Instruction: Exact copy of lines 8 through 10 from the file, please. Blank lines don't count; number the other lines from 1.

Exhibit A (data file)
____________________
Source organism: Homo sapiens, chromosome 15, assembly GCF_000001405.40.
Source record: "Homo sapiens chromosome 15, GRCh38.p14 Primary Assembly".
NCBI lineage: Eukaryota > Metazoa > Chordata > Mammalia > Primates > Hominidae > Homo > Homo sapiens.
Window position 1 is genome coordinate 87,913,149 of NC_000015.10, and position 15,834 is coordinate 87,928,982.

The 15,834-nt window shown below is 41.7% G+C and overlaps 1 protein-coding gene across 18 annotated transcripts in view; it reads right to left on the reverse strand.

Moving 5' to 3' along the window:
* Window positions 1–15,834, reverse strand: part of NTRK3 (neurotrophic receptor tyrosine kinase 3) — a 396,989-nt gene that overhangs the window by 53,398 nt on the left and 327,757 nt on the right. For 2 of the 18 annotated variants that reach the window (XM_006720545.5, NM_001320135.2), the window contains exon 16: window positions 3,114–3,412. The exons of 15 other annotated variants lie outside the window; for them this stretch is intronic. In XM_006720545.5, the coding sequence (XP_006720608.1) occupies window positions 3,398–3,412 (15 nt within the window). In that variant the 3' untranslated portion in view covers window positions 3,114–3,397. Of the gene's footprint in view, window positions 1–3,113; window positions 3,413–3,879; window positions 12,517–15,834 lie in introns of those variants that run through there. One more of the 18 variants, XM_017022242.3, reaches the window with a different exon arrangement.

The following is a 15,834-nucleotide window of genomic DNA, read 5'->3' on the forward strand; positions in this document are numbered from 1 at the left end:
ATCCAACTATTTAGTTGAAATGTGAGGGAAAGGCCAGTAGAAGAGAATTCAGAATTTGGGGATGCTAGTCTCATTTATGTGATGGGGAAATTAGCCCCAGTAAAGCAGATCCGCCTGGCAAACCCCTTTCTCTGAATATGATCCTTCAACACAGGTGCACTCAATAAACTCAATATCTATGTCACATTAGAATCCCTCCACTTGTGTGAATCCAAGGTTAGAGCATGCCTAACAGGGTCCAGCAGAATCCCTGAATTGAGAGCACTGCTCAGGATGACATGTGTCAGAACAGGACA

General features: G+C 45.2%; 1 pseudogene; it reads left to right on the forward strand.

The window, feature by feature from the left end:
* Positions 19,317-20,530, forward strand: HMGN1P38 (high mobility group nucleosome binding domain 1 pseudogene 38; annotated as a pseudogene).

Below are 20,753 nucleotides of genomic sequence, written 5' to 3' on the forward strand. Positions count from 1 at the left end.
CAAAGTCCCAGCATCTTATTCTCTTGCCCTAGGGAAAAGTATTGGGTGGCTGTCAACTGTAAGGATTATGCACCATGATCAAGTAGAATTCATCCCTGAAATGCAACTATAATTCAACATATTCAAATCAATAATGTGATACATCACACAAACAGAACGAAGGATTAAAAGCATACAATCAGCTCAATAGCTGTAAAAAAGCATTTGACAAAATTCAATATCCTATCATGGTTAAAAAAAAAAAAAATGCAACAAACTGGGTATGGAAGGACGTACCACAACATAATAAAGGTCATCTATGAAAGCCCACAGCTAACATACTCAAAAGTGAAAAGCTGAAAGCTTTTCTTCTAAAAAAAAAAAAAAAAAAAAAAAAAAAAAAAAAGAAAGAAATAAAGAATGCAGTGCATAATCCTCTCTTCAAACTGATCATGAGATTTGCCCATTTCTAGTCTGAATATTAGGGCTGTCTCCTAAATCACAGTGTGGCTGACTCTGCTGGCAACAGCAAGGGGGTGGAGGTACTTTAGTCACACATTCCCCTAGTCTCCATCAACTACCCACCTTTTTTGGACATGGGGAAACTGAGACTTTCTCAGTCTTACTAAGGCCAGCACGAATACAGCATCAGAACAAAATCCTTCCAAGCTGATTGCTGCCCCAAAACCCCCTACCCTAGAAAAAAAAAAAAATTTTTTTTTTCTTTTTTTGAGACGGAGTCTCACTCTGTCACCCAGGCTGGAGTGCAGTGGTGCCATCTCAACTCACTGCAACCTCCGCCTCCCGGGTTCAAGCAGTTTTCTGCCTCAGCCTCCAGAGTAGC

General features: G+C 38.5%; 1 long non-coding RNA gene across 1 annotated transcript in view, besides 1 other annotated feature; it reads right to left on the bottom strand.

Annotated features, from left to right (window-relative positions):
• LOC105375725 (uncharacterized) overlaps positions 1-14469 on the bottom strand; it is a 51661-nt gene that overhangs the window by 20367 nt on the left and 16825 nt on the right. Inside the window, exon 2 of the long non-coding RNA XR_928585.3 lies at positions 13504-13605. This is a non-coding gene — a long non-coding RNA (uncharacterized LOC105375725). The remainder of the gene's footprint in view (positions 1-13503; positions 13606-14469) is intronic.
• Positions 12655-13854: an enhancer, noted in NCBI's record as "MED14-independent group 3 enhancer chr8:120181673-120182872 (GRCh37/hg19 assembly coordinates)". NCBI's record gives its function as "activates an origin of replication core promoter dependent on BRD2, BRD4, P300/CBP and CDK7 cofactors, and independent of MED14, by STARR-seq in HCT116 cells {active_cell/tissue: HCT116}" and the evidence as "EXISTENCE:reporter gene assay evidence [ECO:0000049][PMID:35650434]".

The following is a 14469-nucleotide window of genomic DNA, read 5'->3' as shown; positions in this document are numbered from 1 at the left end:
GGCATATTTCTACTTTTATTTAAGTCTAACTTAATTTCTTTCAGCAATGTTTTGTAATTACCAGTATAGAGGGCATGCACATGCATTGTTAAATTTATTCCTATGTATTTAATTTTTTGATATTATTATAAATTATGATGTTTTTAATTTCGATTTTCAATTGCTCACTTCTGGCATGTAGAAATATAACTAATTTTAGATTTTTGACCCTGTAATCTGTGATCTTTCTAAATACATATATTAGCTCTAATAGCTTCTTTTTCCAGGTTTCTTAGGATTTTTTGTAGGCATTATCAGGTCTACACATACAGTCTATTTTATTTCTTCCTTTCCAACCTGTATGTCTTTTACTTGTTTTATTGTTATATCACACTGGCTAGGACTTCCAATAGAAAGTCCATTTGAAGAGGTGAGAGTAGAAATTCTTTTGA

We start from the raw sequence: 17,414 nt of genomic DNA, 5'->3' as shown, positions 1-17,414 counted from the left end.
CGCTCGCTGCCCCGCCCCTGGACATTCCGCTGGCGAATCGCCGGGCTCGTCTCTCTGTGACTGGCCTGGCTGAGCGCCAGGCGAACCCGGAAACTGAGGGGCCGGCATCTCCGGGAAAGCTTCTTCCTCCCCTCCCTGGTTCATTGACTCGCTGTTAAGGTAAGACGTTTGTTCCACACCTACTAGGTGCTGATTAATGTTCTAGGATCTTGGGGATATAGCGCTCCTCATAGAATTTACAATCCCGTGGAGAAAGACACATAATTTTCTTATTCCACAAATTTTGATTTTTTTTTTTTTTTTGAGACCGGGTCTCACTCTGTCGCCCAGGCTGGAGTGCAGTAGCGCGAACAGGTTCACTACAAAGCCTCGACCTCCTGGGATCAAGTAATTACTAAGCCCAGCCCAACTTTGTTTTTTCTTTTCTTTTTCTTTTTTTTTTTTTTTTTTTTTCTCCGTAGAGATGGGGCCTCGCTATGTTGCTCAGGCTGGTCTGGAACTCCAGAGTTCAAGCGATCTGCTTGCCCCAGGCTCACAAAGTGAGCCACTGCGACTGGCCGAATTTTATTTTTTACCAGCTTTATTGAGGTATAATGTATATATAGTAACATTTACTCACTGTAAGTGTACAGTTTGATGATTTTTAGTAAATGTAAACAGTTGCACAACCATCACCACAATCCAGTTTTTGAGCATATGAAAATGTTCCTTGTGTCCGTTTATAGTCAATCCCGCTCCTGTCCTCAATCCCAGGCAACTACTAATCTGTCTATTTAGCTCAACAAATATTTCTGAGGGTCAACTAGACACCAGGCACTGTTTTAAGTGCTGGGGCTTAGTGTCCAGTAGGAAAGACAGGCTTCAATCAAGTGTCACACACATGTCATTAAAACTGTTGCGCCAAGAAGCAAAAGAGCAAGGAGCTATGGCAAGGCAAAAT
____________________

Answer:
The following is a 15,834-nucleotide window of genomic DNA, read 5'->3' on the forward strand; positions in this document are numbered from 1 at the left end:
ATCCAACTATTTAGTTGAAATGTGAGGGAAAGGCCAGTAGAAGAGAATTCAGAATTTGGGGATGCTAGTCTCATTTATGTGATGGGGAAATTAGCCCCAGTAAAGCAGATCCGCCTGGCAAACCCCTTTCTCTGAATATGATCCTTCAACACAGGTGCACTCAATAAACTCAATATCTATGTCACATTAGAATCCCTCCACTTGTGTGAATCCAAGGTTAGAGCATGCCTAACAGGGTCCAGCAGAATCCCTGAATTGAGAGCACTGCTCAGGATGACATGTGTCAGAACAGGACA

General features: G+C 45.2%; 1 pseudogene; it reads left to right on the forward strand.